Sunday, January 31, 2021

NARCON solves a mystery!

NAR's annual convention, NARCON, started on Friday afternoon and finished just a couple of hours ago. As usual, it was great - lots of informative and entertaining talks, good keynotes, socialization, and news from rocket vendors. But this year was special - COVID had eliminated the possibility of an in person NARCON, so the conference went virtual. This may have initially been met with trepidation, but the meeting was absolutely superb - not one iota decrease in quality - and best of all, a record 500+ people attended (as opposed to 100-150 for an in person NARCON). Not only was the attendance 4 times greater, but the virtual format had the advantage of eliminating one great problem experienced by past NARCON attendees. There are 3 parallel tracks, and you often had to make agonizing choices between two interesting talks held at the same time. This year, the conference vendor was making videos of the presentations available to attendees as soon as they were over, so you could go back at your leisure (up to a month from now) and catch up on the talks you missed. How cool is that!

Part of Saturday's NARCON schedule

So, what were the highlights? Well, I loved the manufacturing forum announcing the forthcoming goodies and the two keynote talks (on Osiris-Rex and commercial spaceflight). There were excellent video tours of LOC Precision, Kennedy Space Center, and the rocket capital of the world, Estes Industries. Among the talks, there was an outstanding video presentation by James Duffy on kit bashing common kits into works of art, some great tips on making and using decals by Randy Gilbert, and how to use and care for common rocket altimeters by Bernard Cawley. Because of the packed schedule I missed several good presentations, and I will be looking at those over the coming days.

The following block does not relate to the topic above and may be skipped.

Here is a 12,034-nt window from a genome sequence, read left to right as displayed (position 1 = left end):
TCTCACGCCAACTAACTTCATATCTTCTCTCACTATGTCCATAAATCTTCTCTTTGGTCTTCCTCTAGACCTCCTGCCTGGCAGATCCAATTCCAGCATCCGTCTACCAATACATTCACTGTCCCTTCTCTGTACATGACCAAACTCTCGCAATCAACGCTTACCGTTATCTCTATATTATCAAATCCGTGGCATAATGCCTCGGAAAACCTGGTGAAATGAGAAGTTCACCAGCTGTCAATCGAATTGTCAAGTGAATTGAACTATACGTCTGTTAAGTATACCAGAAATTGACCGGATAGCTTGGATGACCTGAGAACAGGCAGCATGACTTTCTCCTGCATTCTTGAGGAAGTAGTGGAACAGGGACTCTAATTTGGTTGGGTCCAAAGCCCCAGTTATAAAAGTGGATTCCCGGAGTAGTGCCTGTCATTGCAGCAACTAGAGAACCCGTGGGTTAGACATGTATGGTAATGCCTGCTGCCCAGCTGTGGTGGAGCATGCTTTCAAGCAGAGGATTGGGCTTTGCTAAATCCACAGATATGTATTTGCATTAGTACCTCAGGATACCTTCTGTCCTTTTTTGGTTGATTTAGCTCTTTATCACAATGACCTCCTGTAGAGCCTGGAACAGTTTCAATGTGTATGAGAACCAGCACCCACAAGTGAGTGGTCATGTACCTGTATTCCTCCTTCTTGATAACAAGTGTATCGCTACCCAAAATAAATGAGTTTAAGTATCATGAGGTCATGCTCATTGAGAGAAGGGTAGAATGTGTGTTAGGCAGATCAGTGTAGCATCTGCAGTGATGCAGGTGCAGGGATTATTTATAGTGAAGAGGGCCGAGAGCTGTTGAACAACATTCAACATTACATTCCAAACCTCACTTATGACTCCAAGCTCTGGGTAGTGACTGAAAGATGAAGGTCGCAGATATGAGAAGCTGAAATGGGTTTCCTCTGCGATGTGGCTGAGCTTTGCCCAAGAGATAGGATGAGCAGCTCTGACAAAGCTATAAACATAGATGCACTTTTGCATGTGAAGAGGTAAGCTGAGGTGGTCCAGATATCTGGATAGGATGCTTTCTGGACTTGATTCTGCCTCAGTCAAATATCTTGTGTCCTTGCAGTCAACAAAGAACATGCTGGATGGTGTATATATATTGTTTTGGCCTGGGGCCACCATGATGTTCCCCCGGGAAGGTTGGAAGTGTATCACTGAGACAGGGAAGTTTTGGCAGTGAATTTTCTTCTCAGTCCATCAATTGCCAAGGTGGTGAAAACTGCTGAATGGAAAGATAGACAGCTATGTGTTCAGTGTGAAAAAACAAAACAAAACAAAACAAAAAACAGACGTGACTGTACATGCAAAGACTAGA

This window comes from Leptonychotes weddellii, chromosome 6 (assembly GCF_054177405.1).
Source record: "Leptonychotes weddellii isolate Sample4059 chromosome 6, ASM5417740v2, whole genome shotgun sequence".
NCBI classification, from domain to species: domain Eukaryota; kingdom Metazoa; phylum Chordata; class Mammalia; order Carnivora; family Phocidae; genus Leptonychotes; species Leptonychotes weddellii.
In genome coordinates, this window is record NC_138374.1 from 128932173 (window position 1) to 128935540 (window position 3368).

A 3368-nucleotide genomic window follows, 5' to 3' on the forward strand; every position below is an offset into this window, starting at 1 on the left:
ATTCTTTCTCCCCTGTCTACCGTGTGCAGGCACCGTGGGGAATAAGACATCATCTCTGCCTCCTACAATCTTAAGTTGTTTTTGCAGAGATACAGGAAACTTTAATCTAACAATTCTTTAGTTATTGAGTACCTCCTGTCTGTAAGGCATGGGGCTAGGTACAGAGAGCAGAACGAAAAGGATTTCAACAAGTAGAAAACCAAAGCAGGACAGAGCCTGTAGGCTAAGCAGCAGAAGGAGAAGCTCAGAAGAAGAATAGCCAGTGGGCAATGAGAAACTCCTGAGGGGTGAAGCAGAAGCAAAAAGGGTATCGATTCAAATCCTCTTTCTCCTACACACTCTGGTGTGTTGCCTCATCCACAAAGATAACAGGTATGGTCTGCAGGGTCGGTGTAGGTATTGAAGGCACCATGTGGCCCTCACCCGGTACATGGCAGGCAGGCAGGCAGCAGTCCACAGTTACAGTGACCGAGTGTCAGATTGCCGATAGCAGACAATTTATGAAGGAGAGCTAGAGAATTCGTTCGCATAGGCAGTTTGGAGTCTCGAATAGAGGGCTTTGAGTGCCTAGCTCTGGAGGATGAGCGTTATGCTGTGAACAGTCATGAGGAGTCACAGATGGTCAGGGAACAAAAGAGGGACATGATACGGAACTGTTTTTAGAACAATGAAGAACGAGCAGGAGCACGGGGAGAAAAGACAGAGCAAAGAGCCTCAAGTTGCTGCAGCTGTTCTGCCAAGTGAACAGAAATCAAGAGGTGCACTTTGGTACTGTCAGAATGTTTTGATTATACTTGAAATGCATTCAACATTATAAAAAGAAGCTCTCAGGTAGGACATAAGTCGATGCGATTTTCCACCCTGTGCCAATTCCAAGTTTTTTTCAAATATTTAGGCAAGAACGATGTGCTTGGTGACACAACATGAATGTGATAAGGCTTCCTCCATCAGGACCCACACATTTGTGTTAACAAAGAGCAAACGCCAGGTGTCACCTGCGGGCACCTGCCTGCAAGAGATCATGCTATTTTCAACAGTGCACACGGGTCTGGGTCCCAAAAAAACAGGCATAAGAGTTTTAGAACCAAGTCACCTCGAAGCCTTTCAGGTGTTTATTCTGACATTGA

Alphas in WWII fighter livery (Click to enlarge).

Estes Explorer Aquarius with tanks painted to resemble freight cars (Click to enlarge).

And let's not forget Ed LaCroix's proposed logo for this year's NARCON...


Bernard's talk on altimeters solved a long standing mystery that has had me puzzled over several years. My altimeters often reported a sharp dip in altitude at ejection, indicating that the compartment with the altimeter was getting pressurized by the ejection charge. I figured it may have been due to too large vent holes in the payload section (altimeters need to sense the outside air to work properly, and vent holes are the easiest way to accomplish this). So I made my vent holes smaller, but the dip remained, showing up in flight after flight. I had resigned myself to living with it, but in his talk Bernard pointed out something that was so obvious I was kicking myself for not thinking of it.


Balsa is a very porous wood.

I use balsa couplers at the rear of my payload sections to connect them to the rest of the rocket, and so the ejection gases were flowing through the balsa into the compartment, spiking the pressure. The vent holes quickly allow the pressure to drop, but not before the altimeter records the spike as a sharp decrease in altitude. Simple, and you fix it by sealing the balsa - easiest way is to coat the coupler in wood glue. That will block the ejection gases. So I will soon start sealing the balsa couplers on my rocket payload sections, starting with the RX-16.

NARCONs are good - even old dogs like me learn a thing or two.

1 comment:

  1. The logo is a riot! When we went to the NARCONs in Kenosha there was someone ranking pretty fierce one year. Scott McCrate and I were trying to figure out where it came from. Never did figure it out. If it's any consolation, the beer can collectors have the same issues. :-D

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